Vedado. A neighbourhood that witnessed the flourishing of a city at the turn of the 20th century and saw the settlement of the emerging upper classes in newly-built mansions exquisitely erected in a variety of styles (from Neoclassical to Art Deco with touches of Art Nouveau in some cases) this is one of habaneros’ favourite haunts. Beyond palatial homes, there’s a wealth of galleries, cinemas, jazz clubs and nightlife that simply can’t be matched elsewhere in the city.
Beloved Vedado, as admired as it is desired (it’s a fact that most habaneros would like to reside here), full of leafy avenues that lead to the city’s famous seawall, is an obligatory stop for anyone visiting Havana, and one of its most scenic attractions is precisely mansion-spotting. There are so many and so varied in colour and style (although they follow a similar pattern in many ways) that you could spend days ticking them off a list. But for most a list of top ten Vedado mansions would do and seeing that the vast majority of these have either become embassies, government offices or cultural centres like libraries or museums, you can step inside to ogle at their roomy, elegant interiors, still bearing original features and fixtures of a bygone era.
Today I’m going to focus on five mansions of exceptional beauty and unique historical value, home to famous members of the “criollo” aristocracy of the times and of the world of arts and literature. These are the homes whose owners frequently appeared on the society pages of local magazines and whose lives many habaneros followed with a mix of admiration and respect. To this day, habaneros look longingly at these grand homes and try to envisage the lives of its past owners, the grandiose lives they led and their exuberant parties.
And here it is, a list of 5 Vedado mansions not to miss
Museo de Artes Decorativas (Museum of Decorative Arts)
Quite possibly the most visually impressive of all the mansions on this list, this grand home feels and looks like a palace inside out, an abode fit for princes and princesses, lord and ladies. Of course, no autochtonous “criollo” Cuban bore regal titles in post-colonial Cuba, but that didn’t stop this small palace’s wealthy owners from hosting members of European royalty. As a matter of fact, this mansion’s famous owner was a countess with a nobiliary title from Spain.
This was the not-so-humble residence of the Countess of Revilla of Camargo (Condesa de Revilla de Camargo), a title created on 14th November 1927 by King Alfonso XVIII of Spain to honour the founder of the schools of Revilla de Camargo in Cantabria, Spain. The title was first granted to Agapito de la Cagiga y Aparicio, and his wife, Maria Luisa Gomez-Mena y Villa inherited it and bore it until her death in 1953.
Erected on the corner of streets 17 and E, this exquisite mansion, took three years to build (from 1924 to 1927) and was designed by French architects P. Virad and M. Destugue. The interiors were richly furnished with expensive works of arts, full-size sculptures made to order, hand-painted porcelain, hard-wood cabinets, plush furnishings, ornate decorations and fine china on display. You can admire all this and much more on a visit, as the museum has gone to painstaking lengths to preserve everything as it was when lived in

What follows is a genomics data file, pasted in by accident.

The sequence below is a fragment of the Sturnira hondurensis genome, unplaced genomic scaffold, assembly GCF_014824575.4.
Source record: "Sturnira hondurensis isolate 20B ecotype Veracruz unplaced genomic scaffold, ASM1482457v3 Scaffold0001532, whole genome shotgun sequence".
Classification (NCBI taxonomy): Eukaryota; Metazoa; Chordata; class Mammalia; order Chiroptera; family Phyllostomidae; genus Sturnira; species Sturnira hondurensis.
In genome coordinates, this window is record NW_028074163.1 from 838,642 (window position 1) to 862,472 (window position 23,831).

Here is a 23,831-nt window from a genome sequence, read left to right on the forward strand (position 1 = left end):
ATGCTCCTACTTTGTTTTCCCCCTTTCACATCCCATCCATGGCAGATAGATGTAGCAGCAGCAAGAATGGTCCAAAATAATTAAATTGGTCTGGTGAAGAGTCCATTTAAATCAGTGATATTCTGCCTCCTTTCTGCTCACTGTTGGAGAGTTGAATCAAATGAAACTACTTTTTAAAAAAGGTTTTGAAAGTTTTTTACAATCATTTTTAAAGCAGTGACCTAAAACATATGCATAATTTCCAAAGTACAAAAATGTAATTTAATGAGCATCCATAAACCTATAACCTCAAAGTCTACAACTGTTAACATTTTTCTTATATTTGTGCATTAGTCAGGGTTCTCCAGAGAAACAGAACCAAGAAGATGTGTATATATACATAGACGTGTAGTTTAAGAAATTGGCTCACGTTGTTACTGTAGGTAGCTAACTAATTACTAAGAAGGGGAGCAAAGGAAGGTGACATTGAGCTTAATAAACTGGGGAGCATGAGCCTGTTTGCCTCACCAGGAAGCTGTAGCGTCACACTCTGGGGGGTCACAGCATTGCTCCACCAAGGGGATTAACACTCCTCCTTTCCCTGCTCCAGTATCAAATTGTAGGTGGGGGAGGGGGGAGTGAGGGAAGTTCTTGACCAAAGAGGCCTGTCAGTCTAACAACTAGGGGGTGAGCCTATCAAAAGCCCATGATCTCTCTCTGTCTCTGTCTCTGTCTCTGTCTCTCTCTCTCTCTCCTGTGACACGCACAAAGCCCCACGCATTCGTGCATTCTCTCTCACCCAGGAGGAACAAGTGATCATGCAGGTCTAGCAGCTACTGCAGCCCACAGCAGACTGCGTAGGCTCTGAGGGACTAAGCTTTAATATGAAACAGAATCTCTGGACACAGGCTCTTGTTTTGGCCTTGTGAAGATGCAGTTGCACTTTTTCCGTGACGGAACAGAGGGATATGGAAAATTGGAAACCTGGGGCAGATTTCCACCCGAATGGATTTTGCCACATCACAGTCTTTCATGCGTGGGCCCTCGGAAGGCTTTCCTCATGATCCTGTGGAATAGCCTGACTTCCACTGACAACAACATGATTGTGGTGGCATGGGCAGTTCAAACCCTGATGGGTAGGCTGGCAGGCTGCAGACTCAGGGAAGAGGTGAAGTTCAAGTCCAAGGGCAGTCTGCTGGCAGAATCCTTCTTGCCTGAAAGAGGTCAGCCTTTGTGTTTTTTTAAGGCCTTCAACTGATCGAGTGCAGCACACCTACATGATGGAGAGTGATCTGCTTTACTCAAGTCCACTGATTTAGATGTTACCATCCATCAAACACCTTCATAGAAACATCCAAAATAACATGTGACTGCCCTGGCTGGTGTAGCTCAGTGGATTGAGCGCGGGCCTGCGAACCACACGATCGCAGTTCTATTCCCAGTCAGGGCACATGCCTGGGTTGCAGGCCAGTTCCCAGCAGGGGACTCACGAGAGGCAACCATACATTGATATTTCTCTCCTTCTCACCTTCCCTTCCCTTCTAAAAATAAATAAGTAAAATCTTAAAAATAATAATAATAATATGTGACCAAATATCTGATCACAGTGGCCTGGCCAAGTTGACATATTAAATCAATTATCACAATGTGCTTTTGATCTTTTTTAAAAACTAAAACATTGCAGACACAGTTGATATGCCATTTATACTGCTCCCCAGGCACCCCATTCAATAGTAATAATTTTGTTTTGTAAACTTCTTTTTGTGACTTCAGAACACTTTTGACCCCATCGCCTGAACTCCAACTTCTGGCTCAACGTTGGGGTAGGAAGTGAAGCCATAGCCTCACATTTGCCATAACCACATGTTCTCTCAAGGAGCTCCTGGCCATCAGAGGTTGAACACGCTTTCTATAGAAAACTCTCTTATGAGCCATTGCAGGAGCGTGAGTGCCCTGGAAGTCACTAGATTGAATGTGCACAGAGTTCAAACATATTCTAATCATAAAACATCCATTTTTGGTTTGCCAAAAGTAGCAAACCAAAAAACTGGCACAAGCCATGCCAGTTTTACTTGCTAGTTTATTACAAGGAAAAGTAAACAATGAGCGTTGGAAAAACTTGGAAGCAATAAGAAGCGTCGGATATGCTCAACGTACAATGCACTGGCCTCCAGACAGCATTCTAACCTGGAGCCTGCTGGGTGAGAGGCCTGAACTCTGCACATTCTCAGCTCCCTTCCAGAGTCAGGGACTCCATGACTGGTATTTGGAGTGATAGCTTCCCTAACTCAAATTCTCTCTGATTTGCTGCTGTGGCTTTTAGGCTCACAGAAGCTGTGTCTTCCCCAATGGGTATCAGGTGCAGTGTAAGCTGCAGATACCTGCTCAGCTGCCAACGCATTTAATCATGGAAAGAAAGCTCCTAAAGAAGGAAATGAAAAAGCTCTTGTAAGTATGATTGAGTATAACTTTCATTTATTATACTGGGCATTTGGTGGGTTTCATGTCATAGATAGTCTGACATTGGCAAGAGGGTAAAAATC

The widowed countess was famous for being a patron of Cuban arts and artists, an influential figure in the Havana of her time. Her palace hosted parties and gatherings attended by society’s upper crust and socialites from the world over, from Hollywood movie stars to intellectuals, writers, painters, politicians and other members of the nobility. Most notably, the Counts of Barcelona, the Duchess of Alba and the Dukes of Windsor, which were all visitors between the 1940s and 1950s.
The countess and her family fled the country upon the triumph of the Revolution in 1959 and their former palace lay abandoned for years, until in 1964 it reopened as the Museo Nacional de Artes Decoratives, showcasing an invaluable collection of personal objects comprising over 33,000 art pieces of singular historical value with objects spanning the reigns of Louis XV, Louis XVI and Napoleon III and oriental pieces spanning the 16th to 20th century. Other valuables include masterpieces from renowned French manufacturing companies such as Sevres, Paris, Chantilly and Limoges, as well as English names such as Wedgwood, Derby, Chelsea, Worcester and Staffordshire.
Museo Servando Cabrera (a.k.a. the former Villa Lita)
An elegant building that stands out for both its monumental size and eclectic style, with Art Nouveau and colonial architectural touches, you´ll find our next beautiful mansion on the wide and leafy Avenida de Paseo. It´s also the oldest in this list, built in 1912 on the residential area known then as Monte Vedado.
After inheriting the 7th and 8th parcels of the block between 13th and 15th streets, Rafael Maria Munos y Rodriguez decided to erect a magnificent building, two floors high and with an annex building that served as garage and home to the servants. The property was surrounded by beautiful tropical gardens and fenced off from prying eyes to guarantee the owners ´privacy.
After the abandonment of its first owners, the house was auctioned off and bought by a rich Italian couple of merchants and Italian marble traders who had set up a commercial store (Casa Pennino) on the nearby Infanta street. The house was named after the owner´s wife, Emmanuela, affectionately called “Lita” and thus it became known as Villa Lita. Its original name can still be seen in the large inscription adorning the entrance.
After the last member of the Pennino clan passed away without descendants in 1980, the servants’ families took over the home until the property passed hands to the Ministry of Culture and Villa Lita was remodelled and converted into the Servando Cabrera Moreno Museum and Library (Museo Biblioteca Servando Cabrera Moreno), a Cuban painter famous for his work depicting Cuban peasantry and part of the “vanguardia” movement.